And before he departs Tuesday, Obama will watch the Cuban national baseball team play the Tampa Bay Rays, in town for an exhibition game as U.S. Major League Baseball works to update immigration rules for Cuban players.
The sight of a sitting American president setting foot on the island will be a novelty for most Cubans. The last U.S. leader to visit was Calvin Coolidge, who voyaged into Havana Harbor on a battleship in 1928. This time, Obama's aides want to project a far different image.
"There's great anticipation here for the visit," said Jeffrey DeLaurentis, the top American diplomat in the recently reopened U.S. Embassy in Havana. "We want to broaden the engagement underway."
That engagement began in December 2014, when Obama announced he was working to reopen long-frozen diplomatic ties to the island. The declaration was punctuated by the release of Alan Gross, an American prisoner in Cuba, in exchange for Cubans held in American jails.
Since then, the U.S. government has steadily removed restrictions on travel and commerce between the neighboring countries. Last week, officials announced some of the biggest changes, including allowing Cubans to open U.S. bank accounts and permitting Americans to travel here individually, rather than as a group, for educational or cultural reasons.
You've got mail
The first mail flight between the two countries since 1968 arrived in Havana from Miami on Wednesday, carrying on it a letter from Obama to a Havana coffee shop owner, a response to a series of missives he'd received ahead of his trip.
It's still difficult to get here as an American; charter flights remain the only option until U.S. carriers resume regular flights later this year.
But once those flights are underway, U.S. officials expect a steady flow of American visitors that will outlast Obama's presidency.
"We very much want to make the process of normalization irreversible," said Ben Rhodes, Obama's deputy national security adviser and a chief draftsman of the Cuba policy.
Rhodes and Obama have cited Cuba -- along with a brokered deal with Iran to end its nuclear program -- as successful evidence of the President's 2009 inaugural vow to "extend a hand" to traditional U.S. foes.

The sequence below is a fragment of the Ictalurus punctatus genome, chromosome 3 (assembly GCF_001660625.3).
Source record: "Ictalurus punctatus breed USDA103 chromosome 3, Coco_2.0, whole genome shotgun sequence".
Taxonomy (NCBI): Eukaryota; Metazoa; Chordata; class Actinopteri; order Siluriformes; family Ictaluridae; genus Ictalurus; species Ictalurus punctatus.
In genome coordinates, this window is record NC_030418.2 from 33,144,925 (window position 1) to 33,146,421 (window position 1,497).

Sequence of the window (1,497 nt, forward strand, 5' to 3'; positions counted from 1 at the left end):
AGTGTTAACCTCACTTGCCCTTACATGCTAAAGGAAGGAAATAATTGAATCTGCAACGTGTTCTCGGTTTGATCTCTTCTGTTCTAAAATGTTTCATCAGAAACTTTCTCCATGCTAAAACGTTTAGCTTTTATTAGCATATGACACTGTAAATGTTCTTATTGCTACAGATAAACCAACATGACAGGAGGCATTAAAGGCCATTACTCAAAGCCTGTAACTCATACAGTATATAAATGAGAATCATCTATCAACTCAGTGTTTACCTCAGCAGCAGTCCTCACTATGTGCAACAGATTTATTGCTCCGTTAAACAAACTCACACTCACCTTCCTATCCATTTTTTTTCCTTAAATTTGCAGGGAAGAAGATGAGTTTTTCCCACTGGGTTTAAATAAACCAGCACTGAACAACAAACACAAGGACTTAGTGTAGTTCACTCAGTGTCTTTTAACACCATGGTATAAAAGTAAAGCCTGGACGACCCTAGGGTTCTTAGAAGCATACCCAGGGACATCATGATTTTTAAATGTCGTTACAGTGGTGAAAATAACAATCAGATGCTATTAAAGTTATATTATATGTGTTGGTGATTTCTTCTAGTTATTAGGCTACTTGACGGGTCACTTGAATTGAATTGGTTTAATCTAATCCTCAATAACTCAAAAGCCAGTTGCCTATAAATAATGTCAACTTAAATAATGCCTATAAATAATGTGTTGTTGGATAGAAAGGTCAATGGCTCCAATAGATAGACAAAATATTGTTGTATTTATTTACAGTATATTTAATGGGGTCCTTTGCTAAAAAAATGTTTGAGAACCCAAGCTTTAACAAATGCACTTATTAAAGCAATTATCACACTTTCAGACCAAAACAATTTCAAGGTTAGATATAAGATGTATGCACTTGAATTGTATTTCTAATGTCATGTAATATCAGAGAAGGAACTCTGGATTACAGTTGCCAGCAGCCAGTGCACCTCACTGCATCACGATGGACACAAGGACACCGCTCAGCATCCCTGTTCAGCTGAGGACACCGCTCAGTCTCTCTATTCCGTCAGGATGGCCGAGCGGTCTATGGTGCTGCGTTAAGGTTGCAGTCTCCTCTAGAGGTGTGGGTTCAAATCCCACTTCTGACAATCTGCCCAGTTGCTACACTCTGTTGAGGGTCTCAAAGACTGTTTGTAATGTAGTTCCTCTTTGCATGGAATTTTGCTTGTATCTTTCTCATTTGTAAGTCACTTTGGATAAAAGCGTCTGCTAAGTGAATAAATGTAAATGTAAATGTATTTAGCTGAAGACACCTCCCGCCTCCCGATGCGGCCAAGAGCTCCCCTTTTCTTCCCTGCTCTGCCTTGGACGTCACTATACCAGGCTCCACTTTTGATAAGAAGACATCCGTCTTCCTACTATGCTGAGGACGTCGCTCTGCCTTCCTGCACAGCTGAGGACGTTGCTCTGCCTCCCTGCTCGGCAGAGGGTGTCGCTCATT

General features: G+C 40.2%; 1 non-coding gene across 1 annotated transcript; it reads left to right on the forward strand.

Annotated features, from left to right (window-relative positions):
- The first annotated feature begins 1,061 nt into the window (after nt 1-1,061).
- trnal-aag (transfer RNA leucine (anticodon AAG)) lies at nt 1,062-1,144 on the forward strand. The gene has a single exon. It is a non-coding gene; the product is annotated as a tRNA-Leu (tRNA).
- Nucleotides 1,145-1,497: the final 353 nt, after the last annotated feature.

But without congressional action to lift a longstanding trade embargo, there's little Obama can do to fully restore economic ties to Cuba. He told CNN he didn't expect lawmakers to take action while he's in office.
"My strong prediction is that sometime in the next president's administration, whether they are a Democrat or a Republican, that the embargo in fact will be removed," he said.
The current Congress has shown little appetite for such a move.
"There has not been a single democratic opening; not a single change on the island in human rights," Rubio, at the time a GOP presidential candidate, said during a CNN debate last week. "In fact, things are worse than they were before this opening."
He continued, "The only thing that's changed as a result of this opening is that now the Cuban government has more sources of money from which to build out their repressive apparatus and maintain themselves there permanently."
While most Republicans in Congress have expressed little interest in lifting the blanket restrictions, Obama has found some bipartisan support.
"If there's one policy that has aided the Castros, that's kept them in power, it's the travel ban and the embargo," Sen. Jeff Flake, an Arizona Republican who will travel with Obama to Cuba, told CNN in an interview. "It's given them a convenient excuse for the failure of socialism. So we ought to remove that crutch. We're doing so. And I think we'll move ahead more quickly now."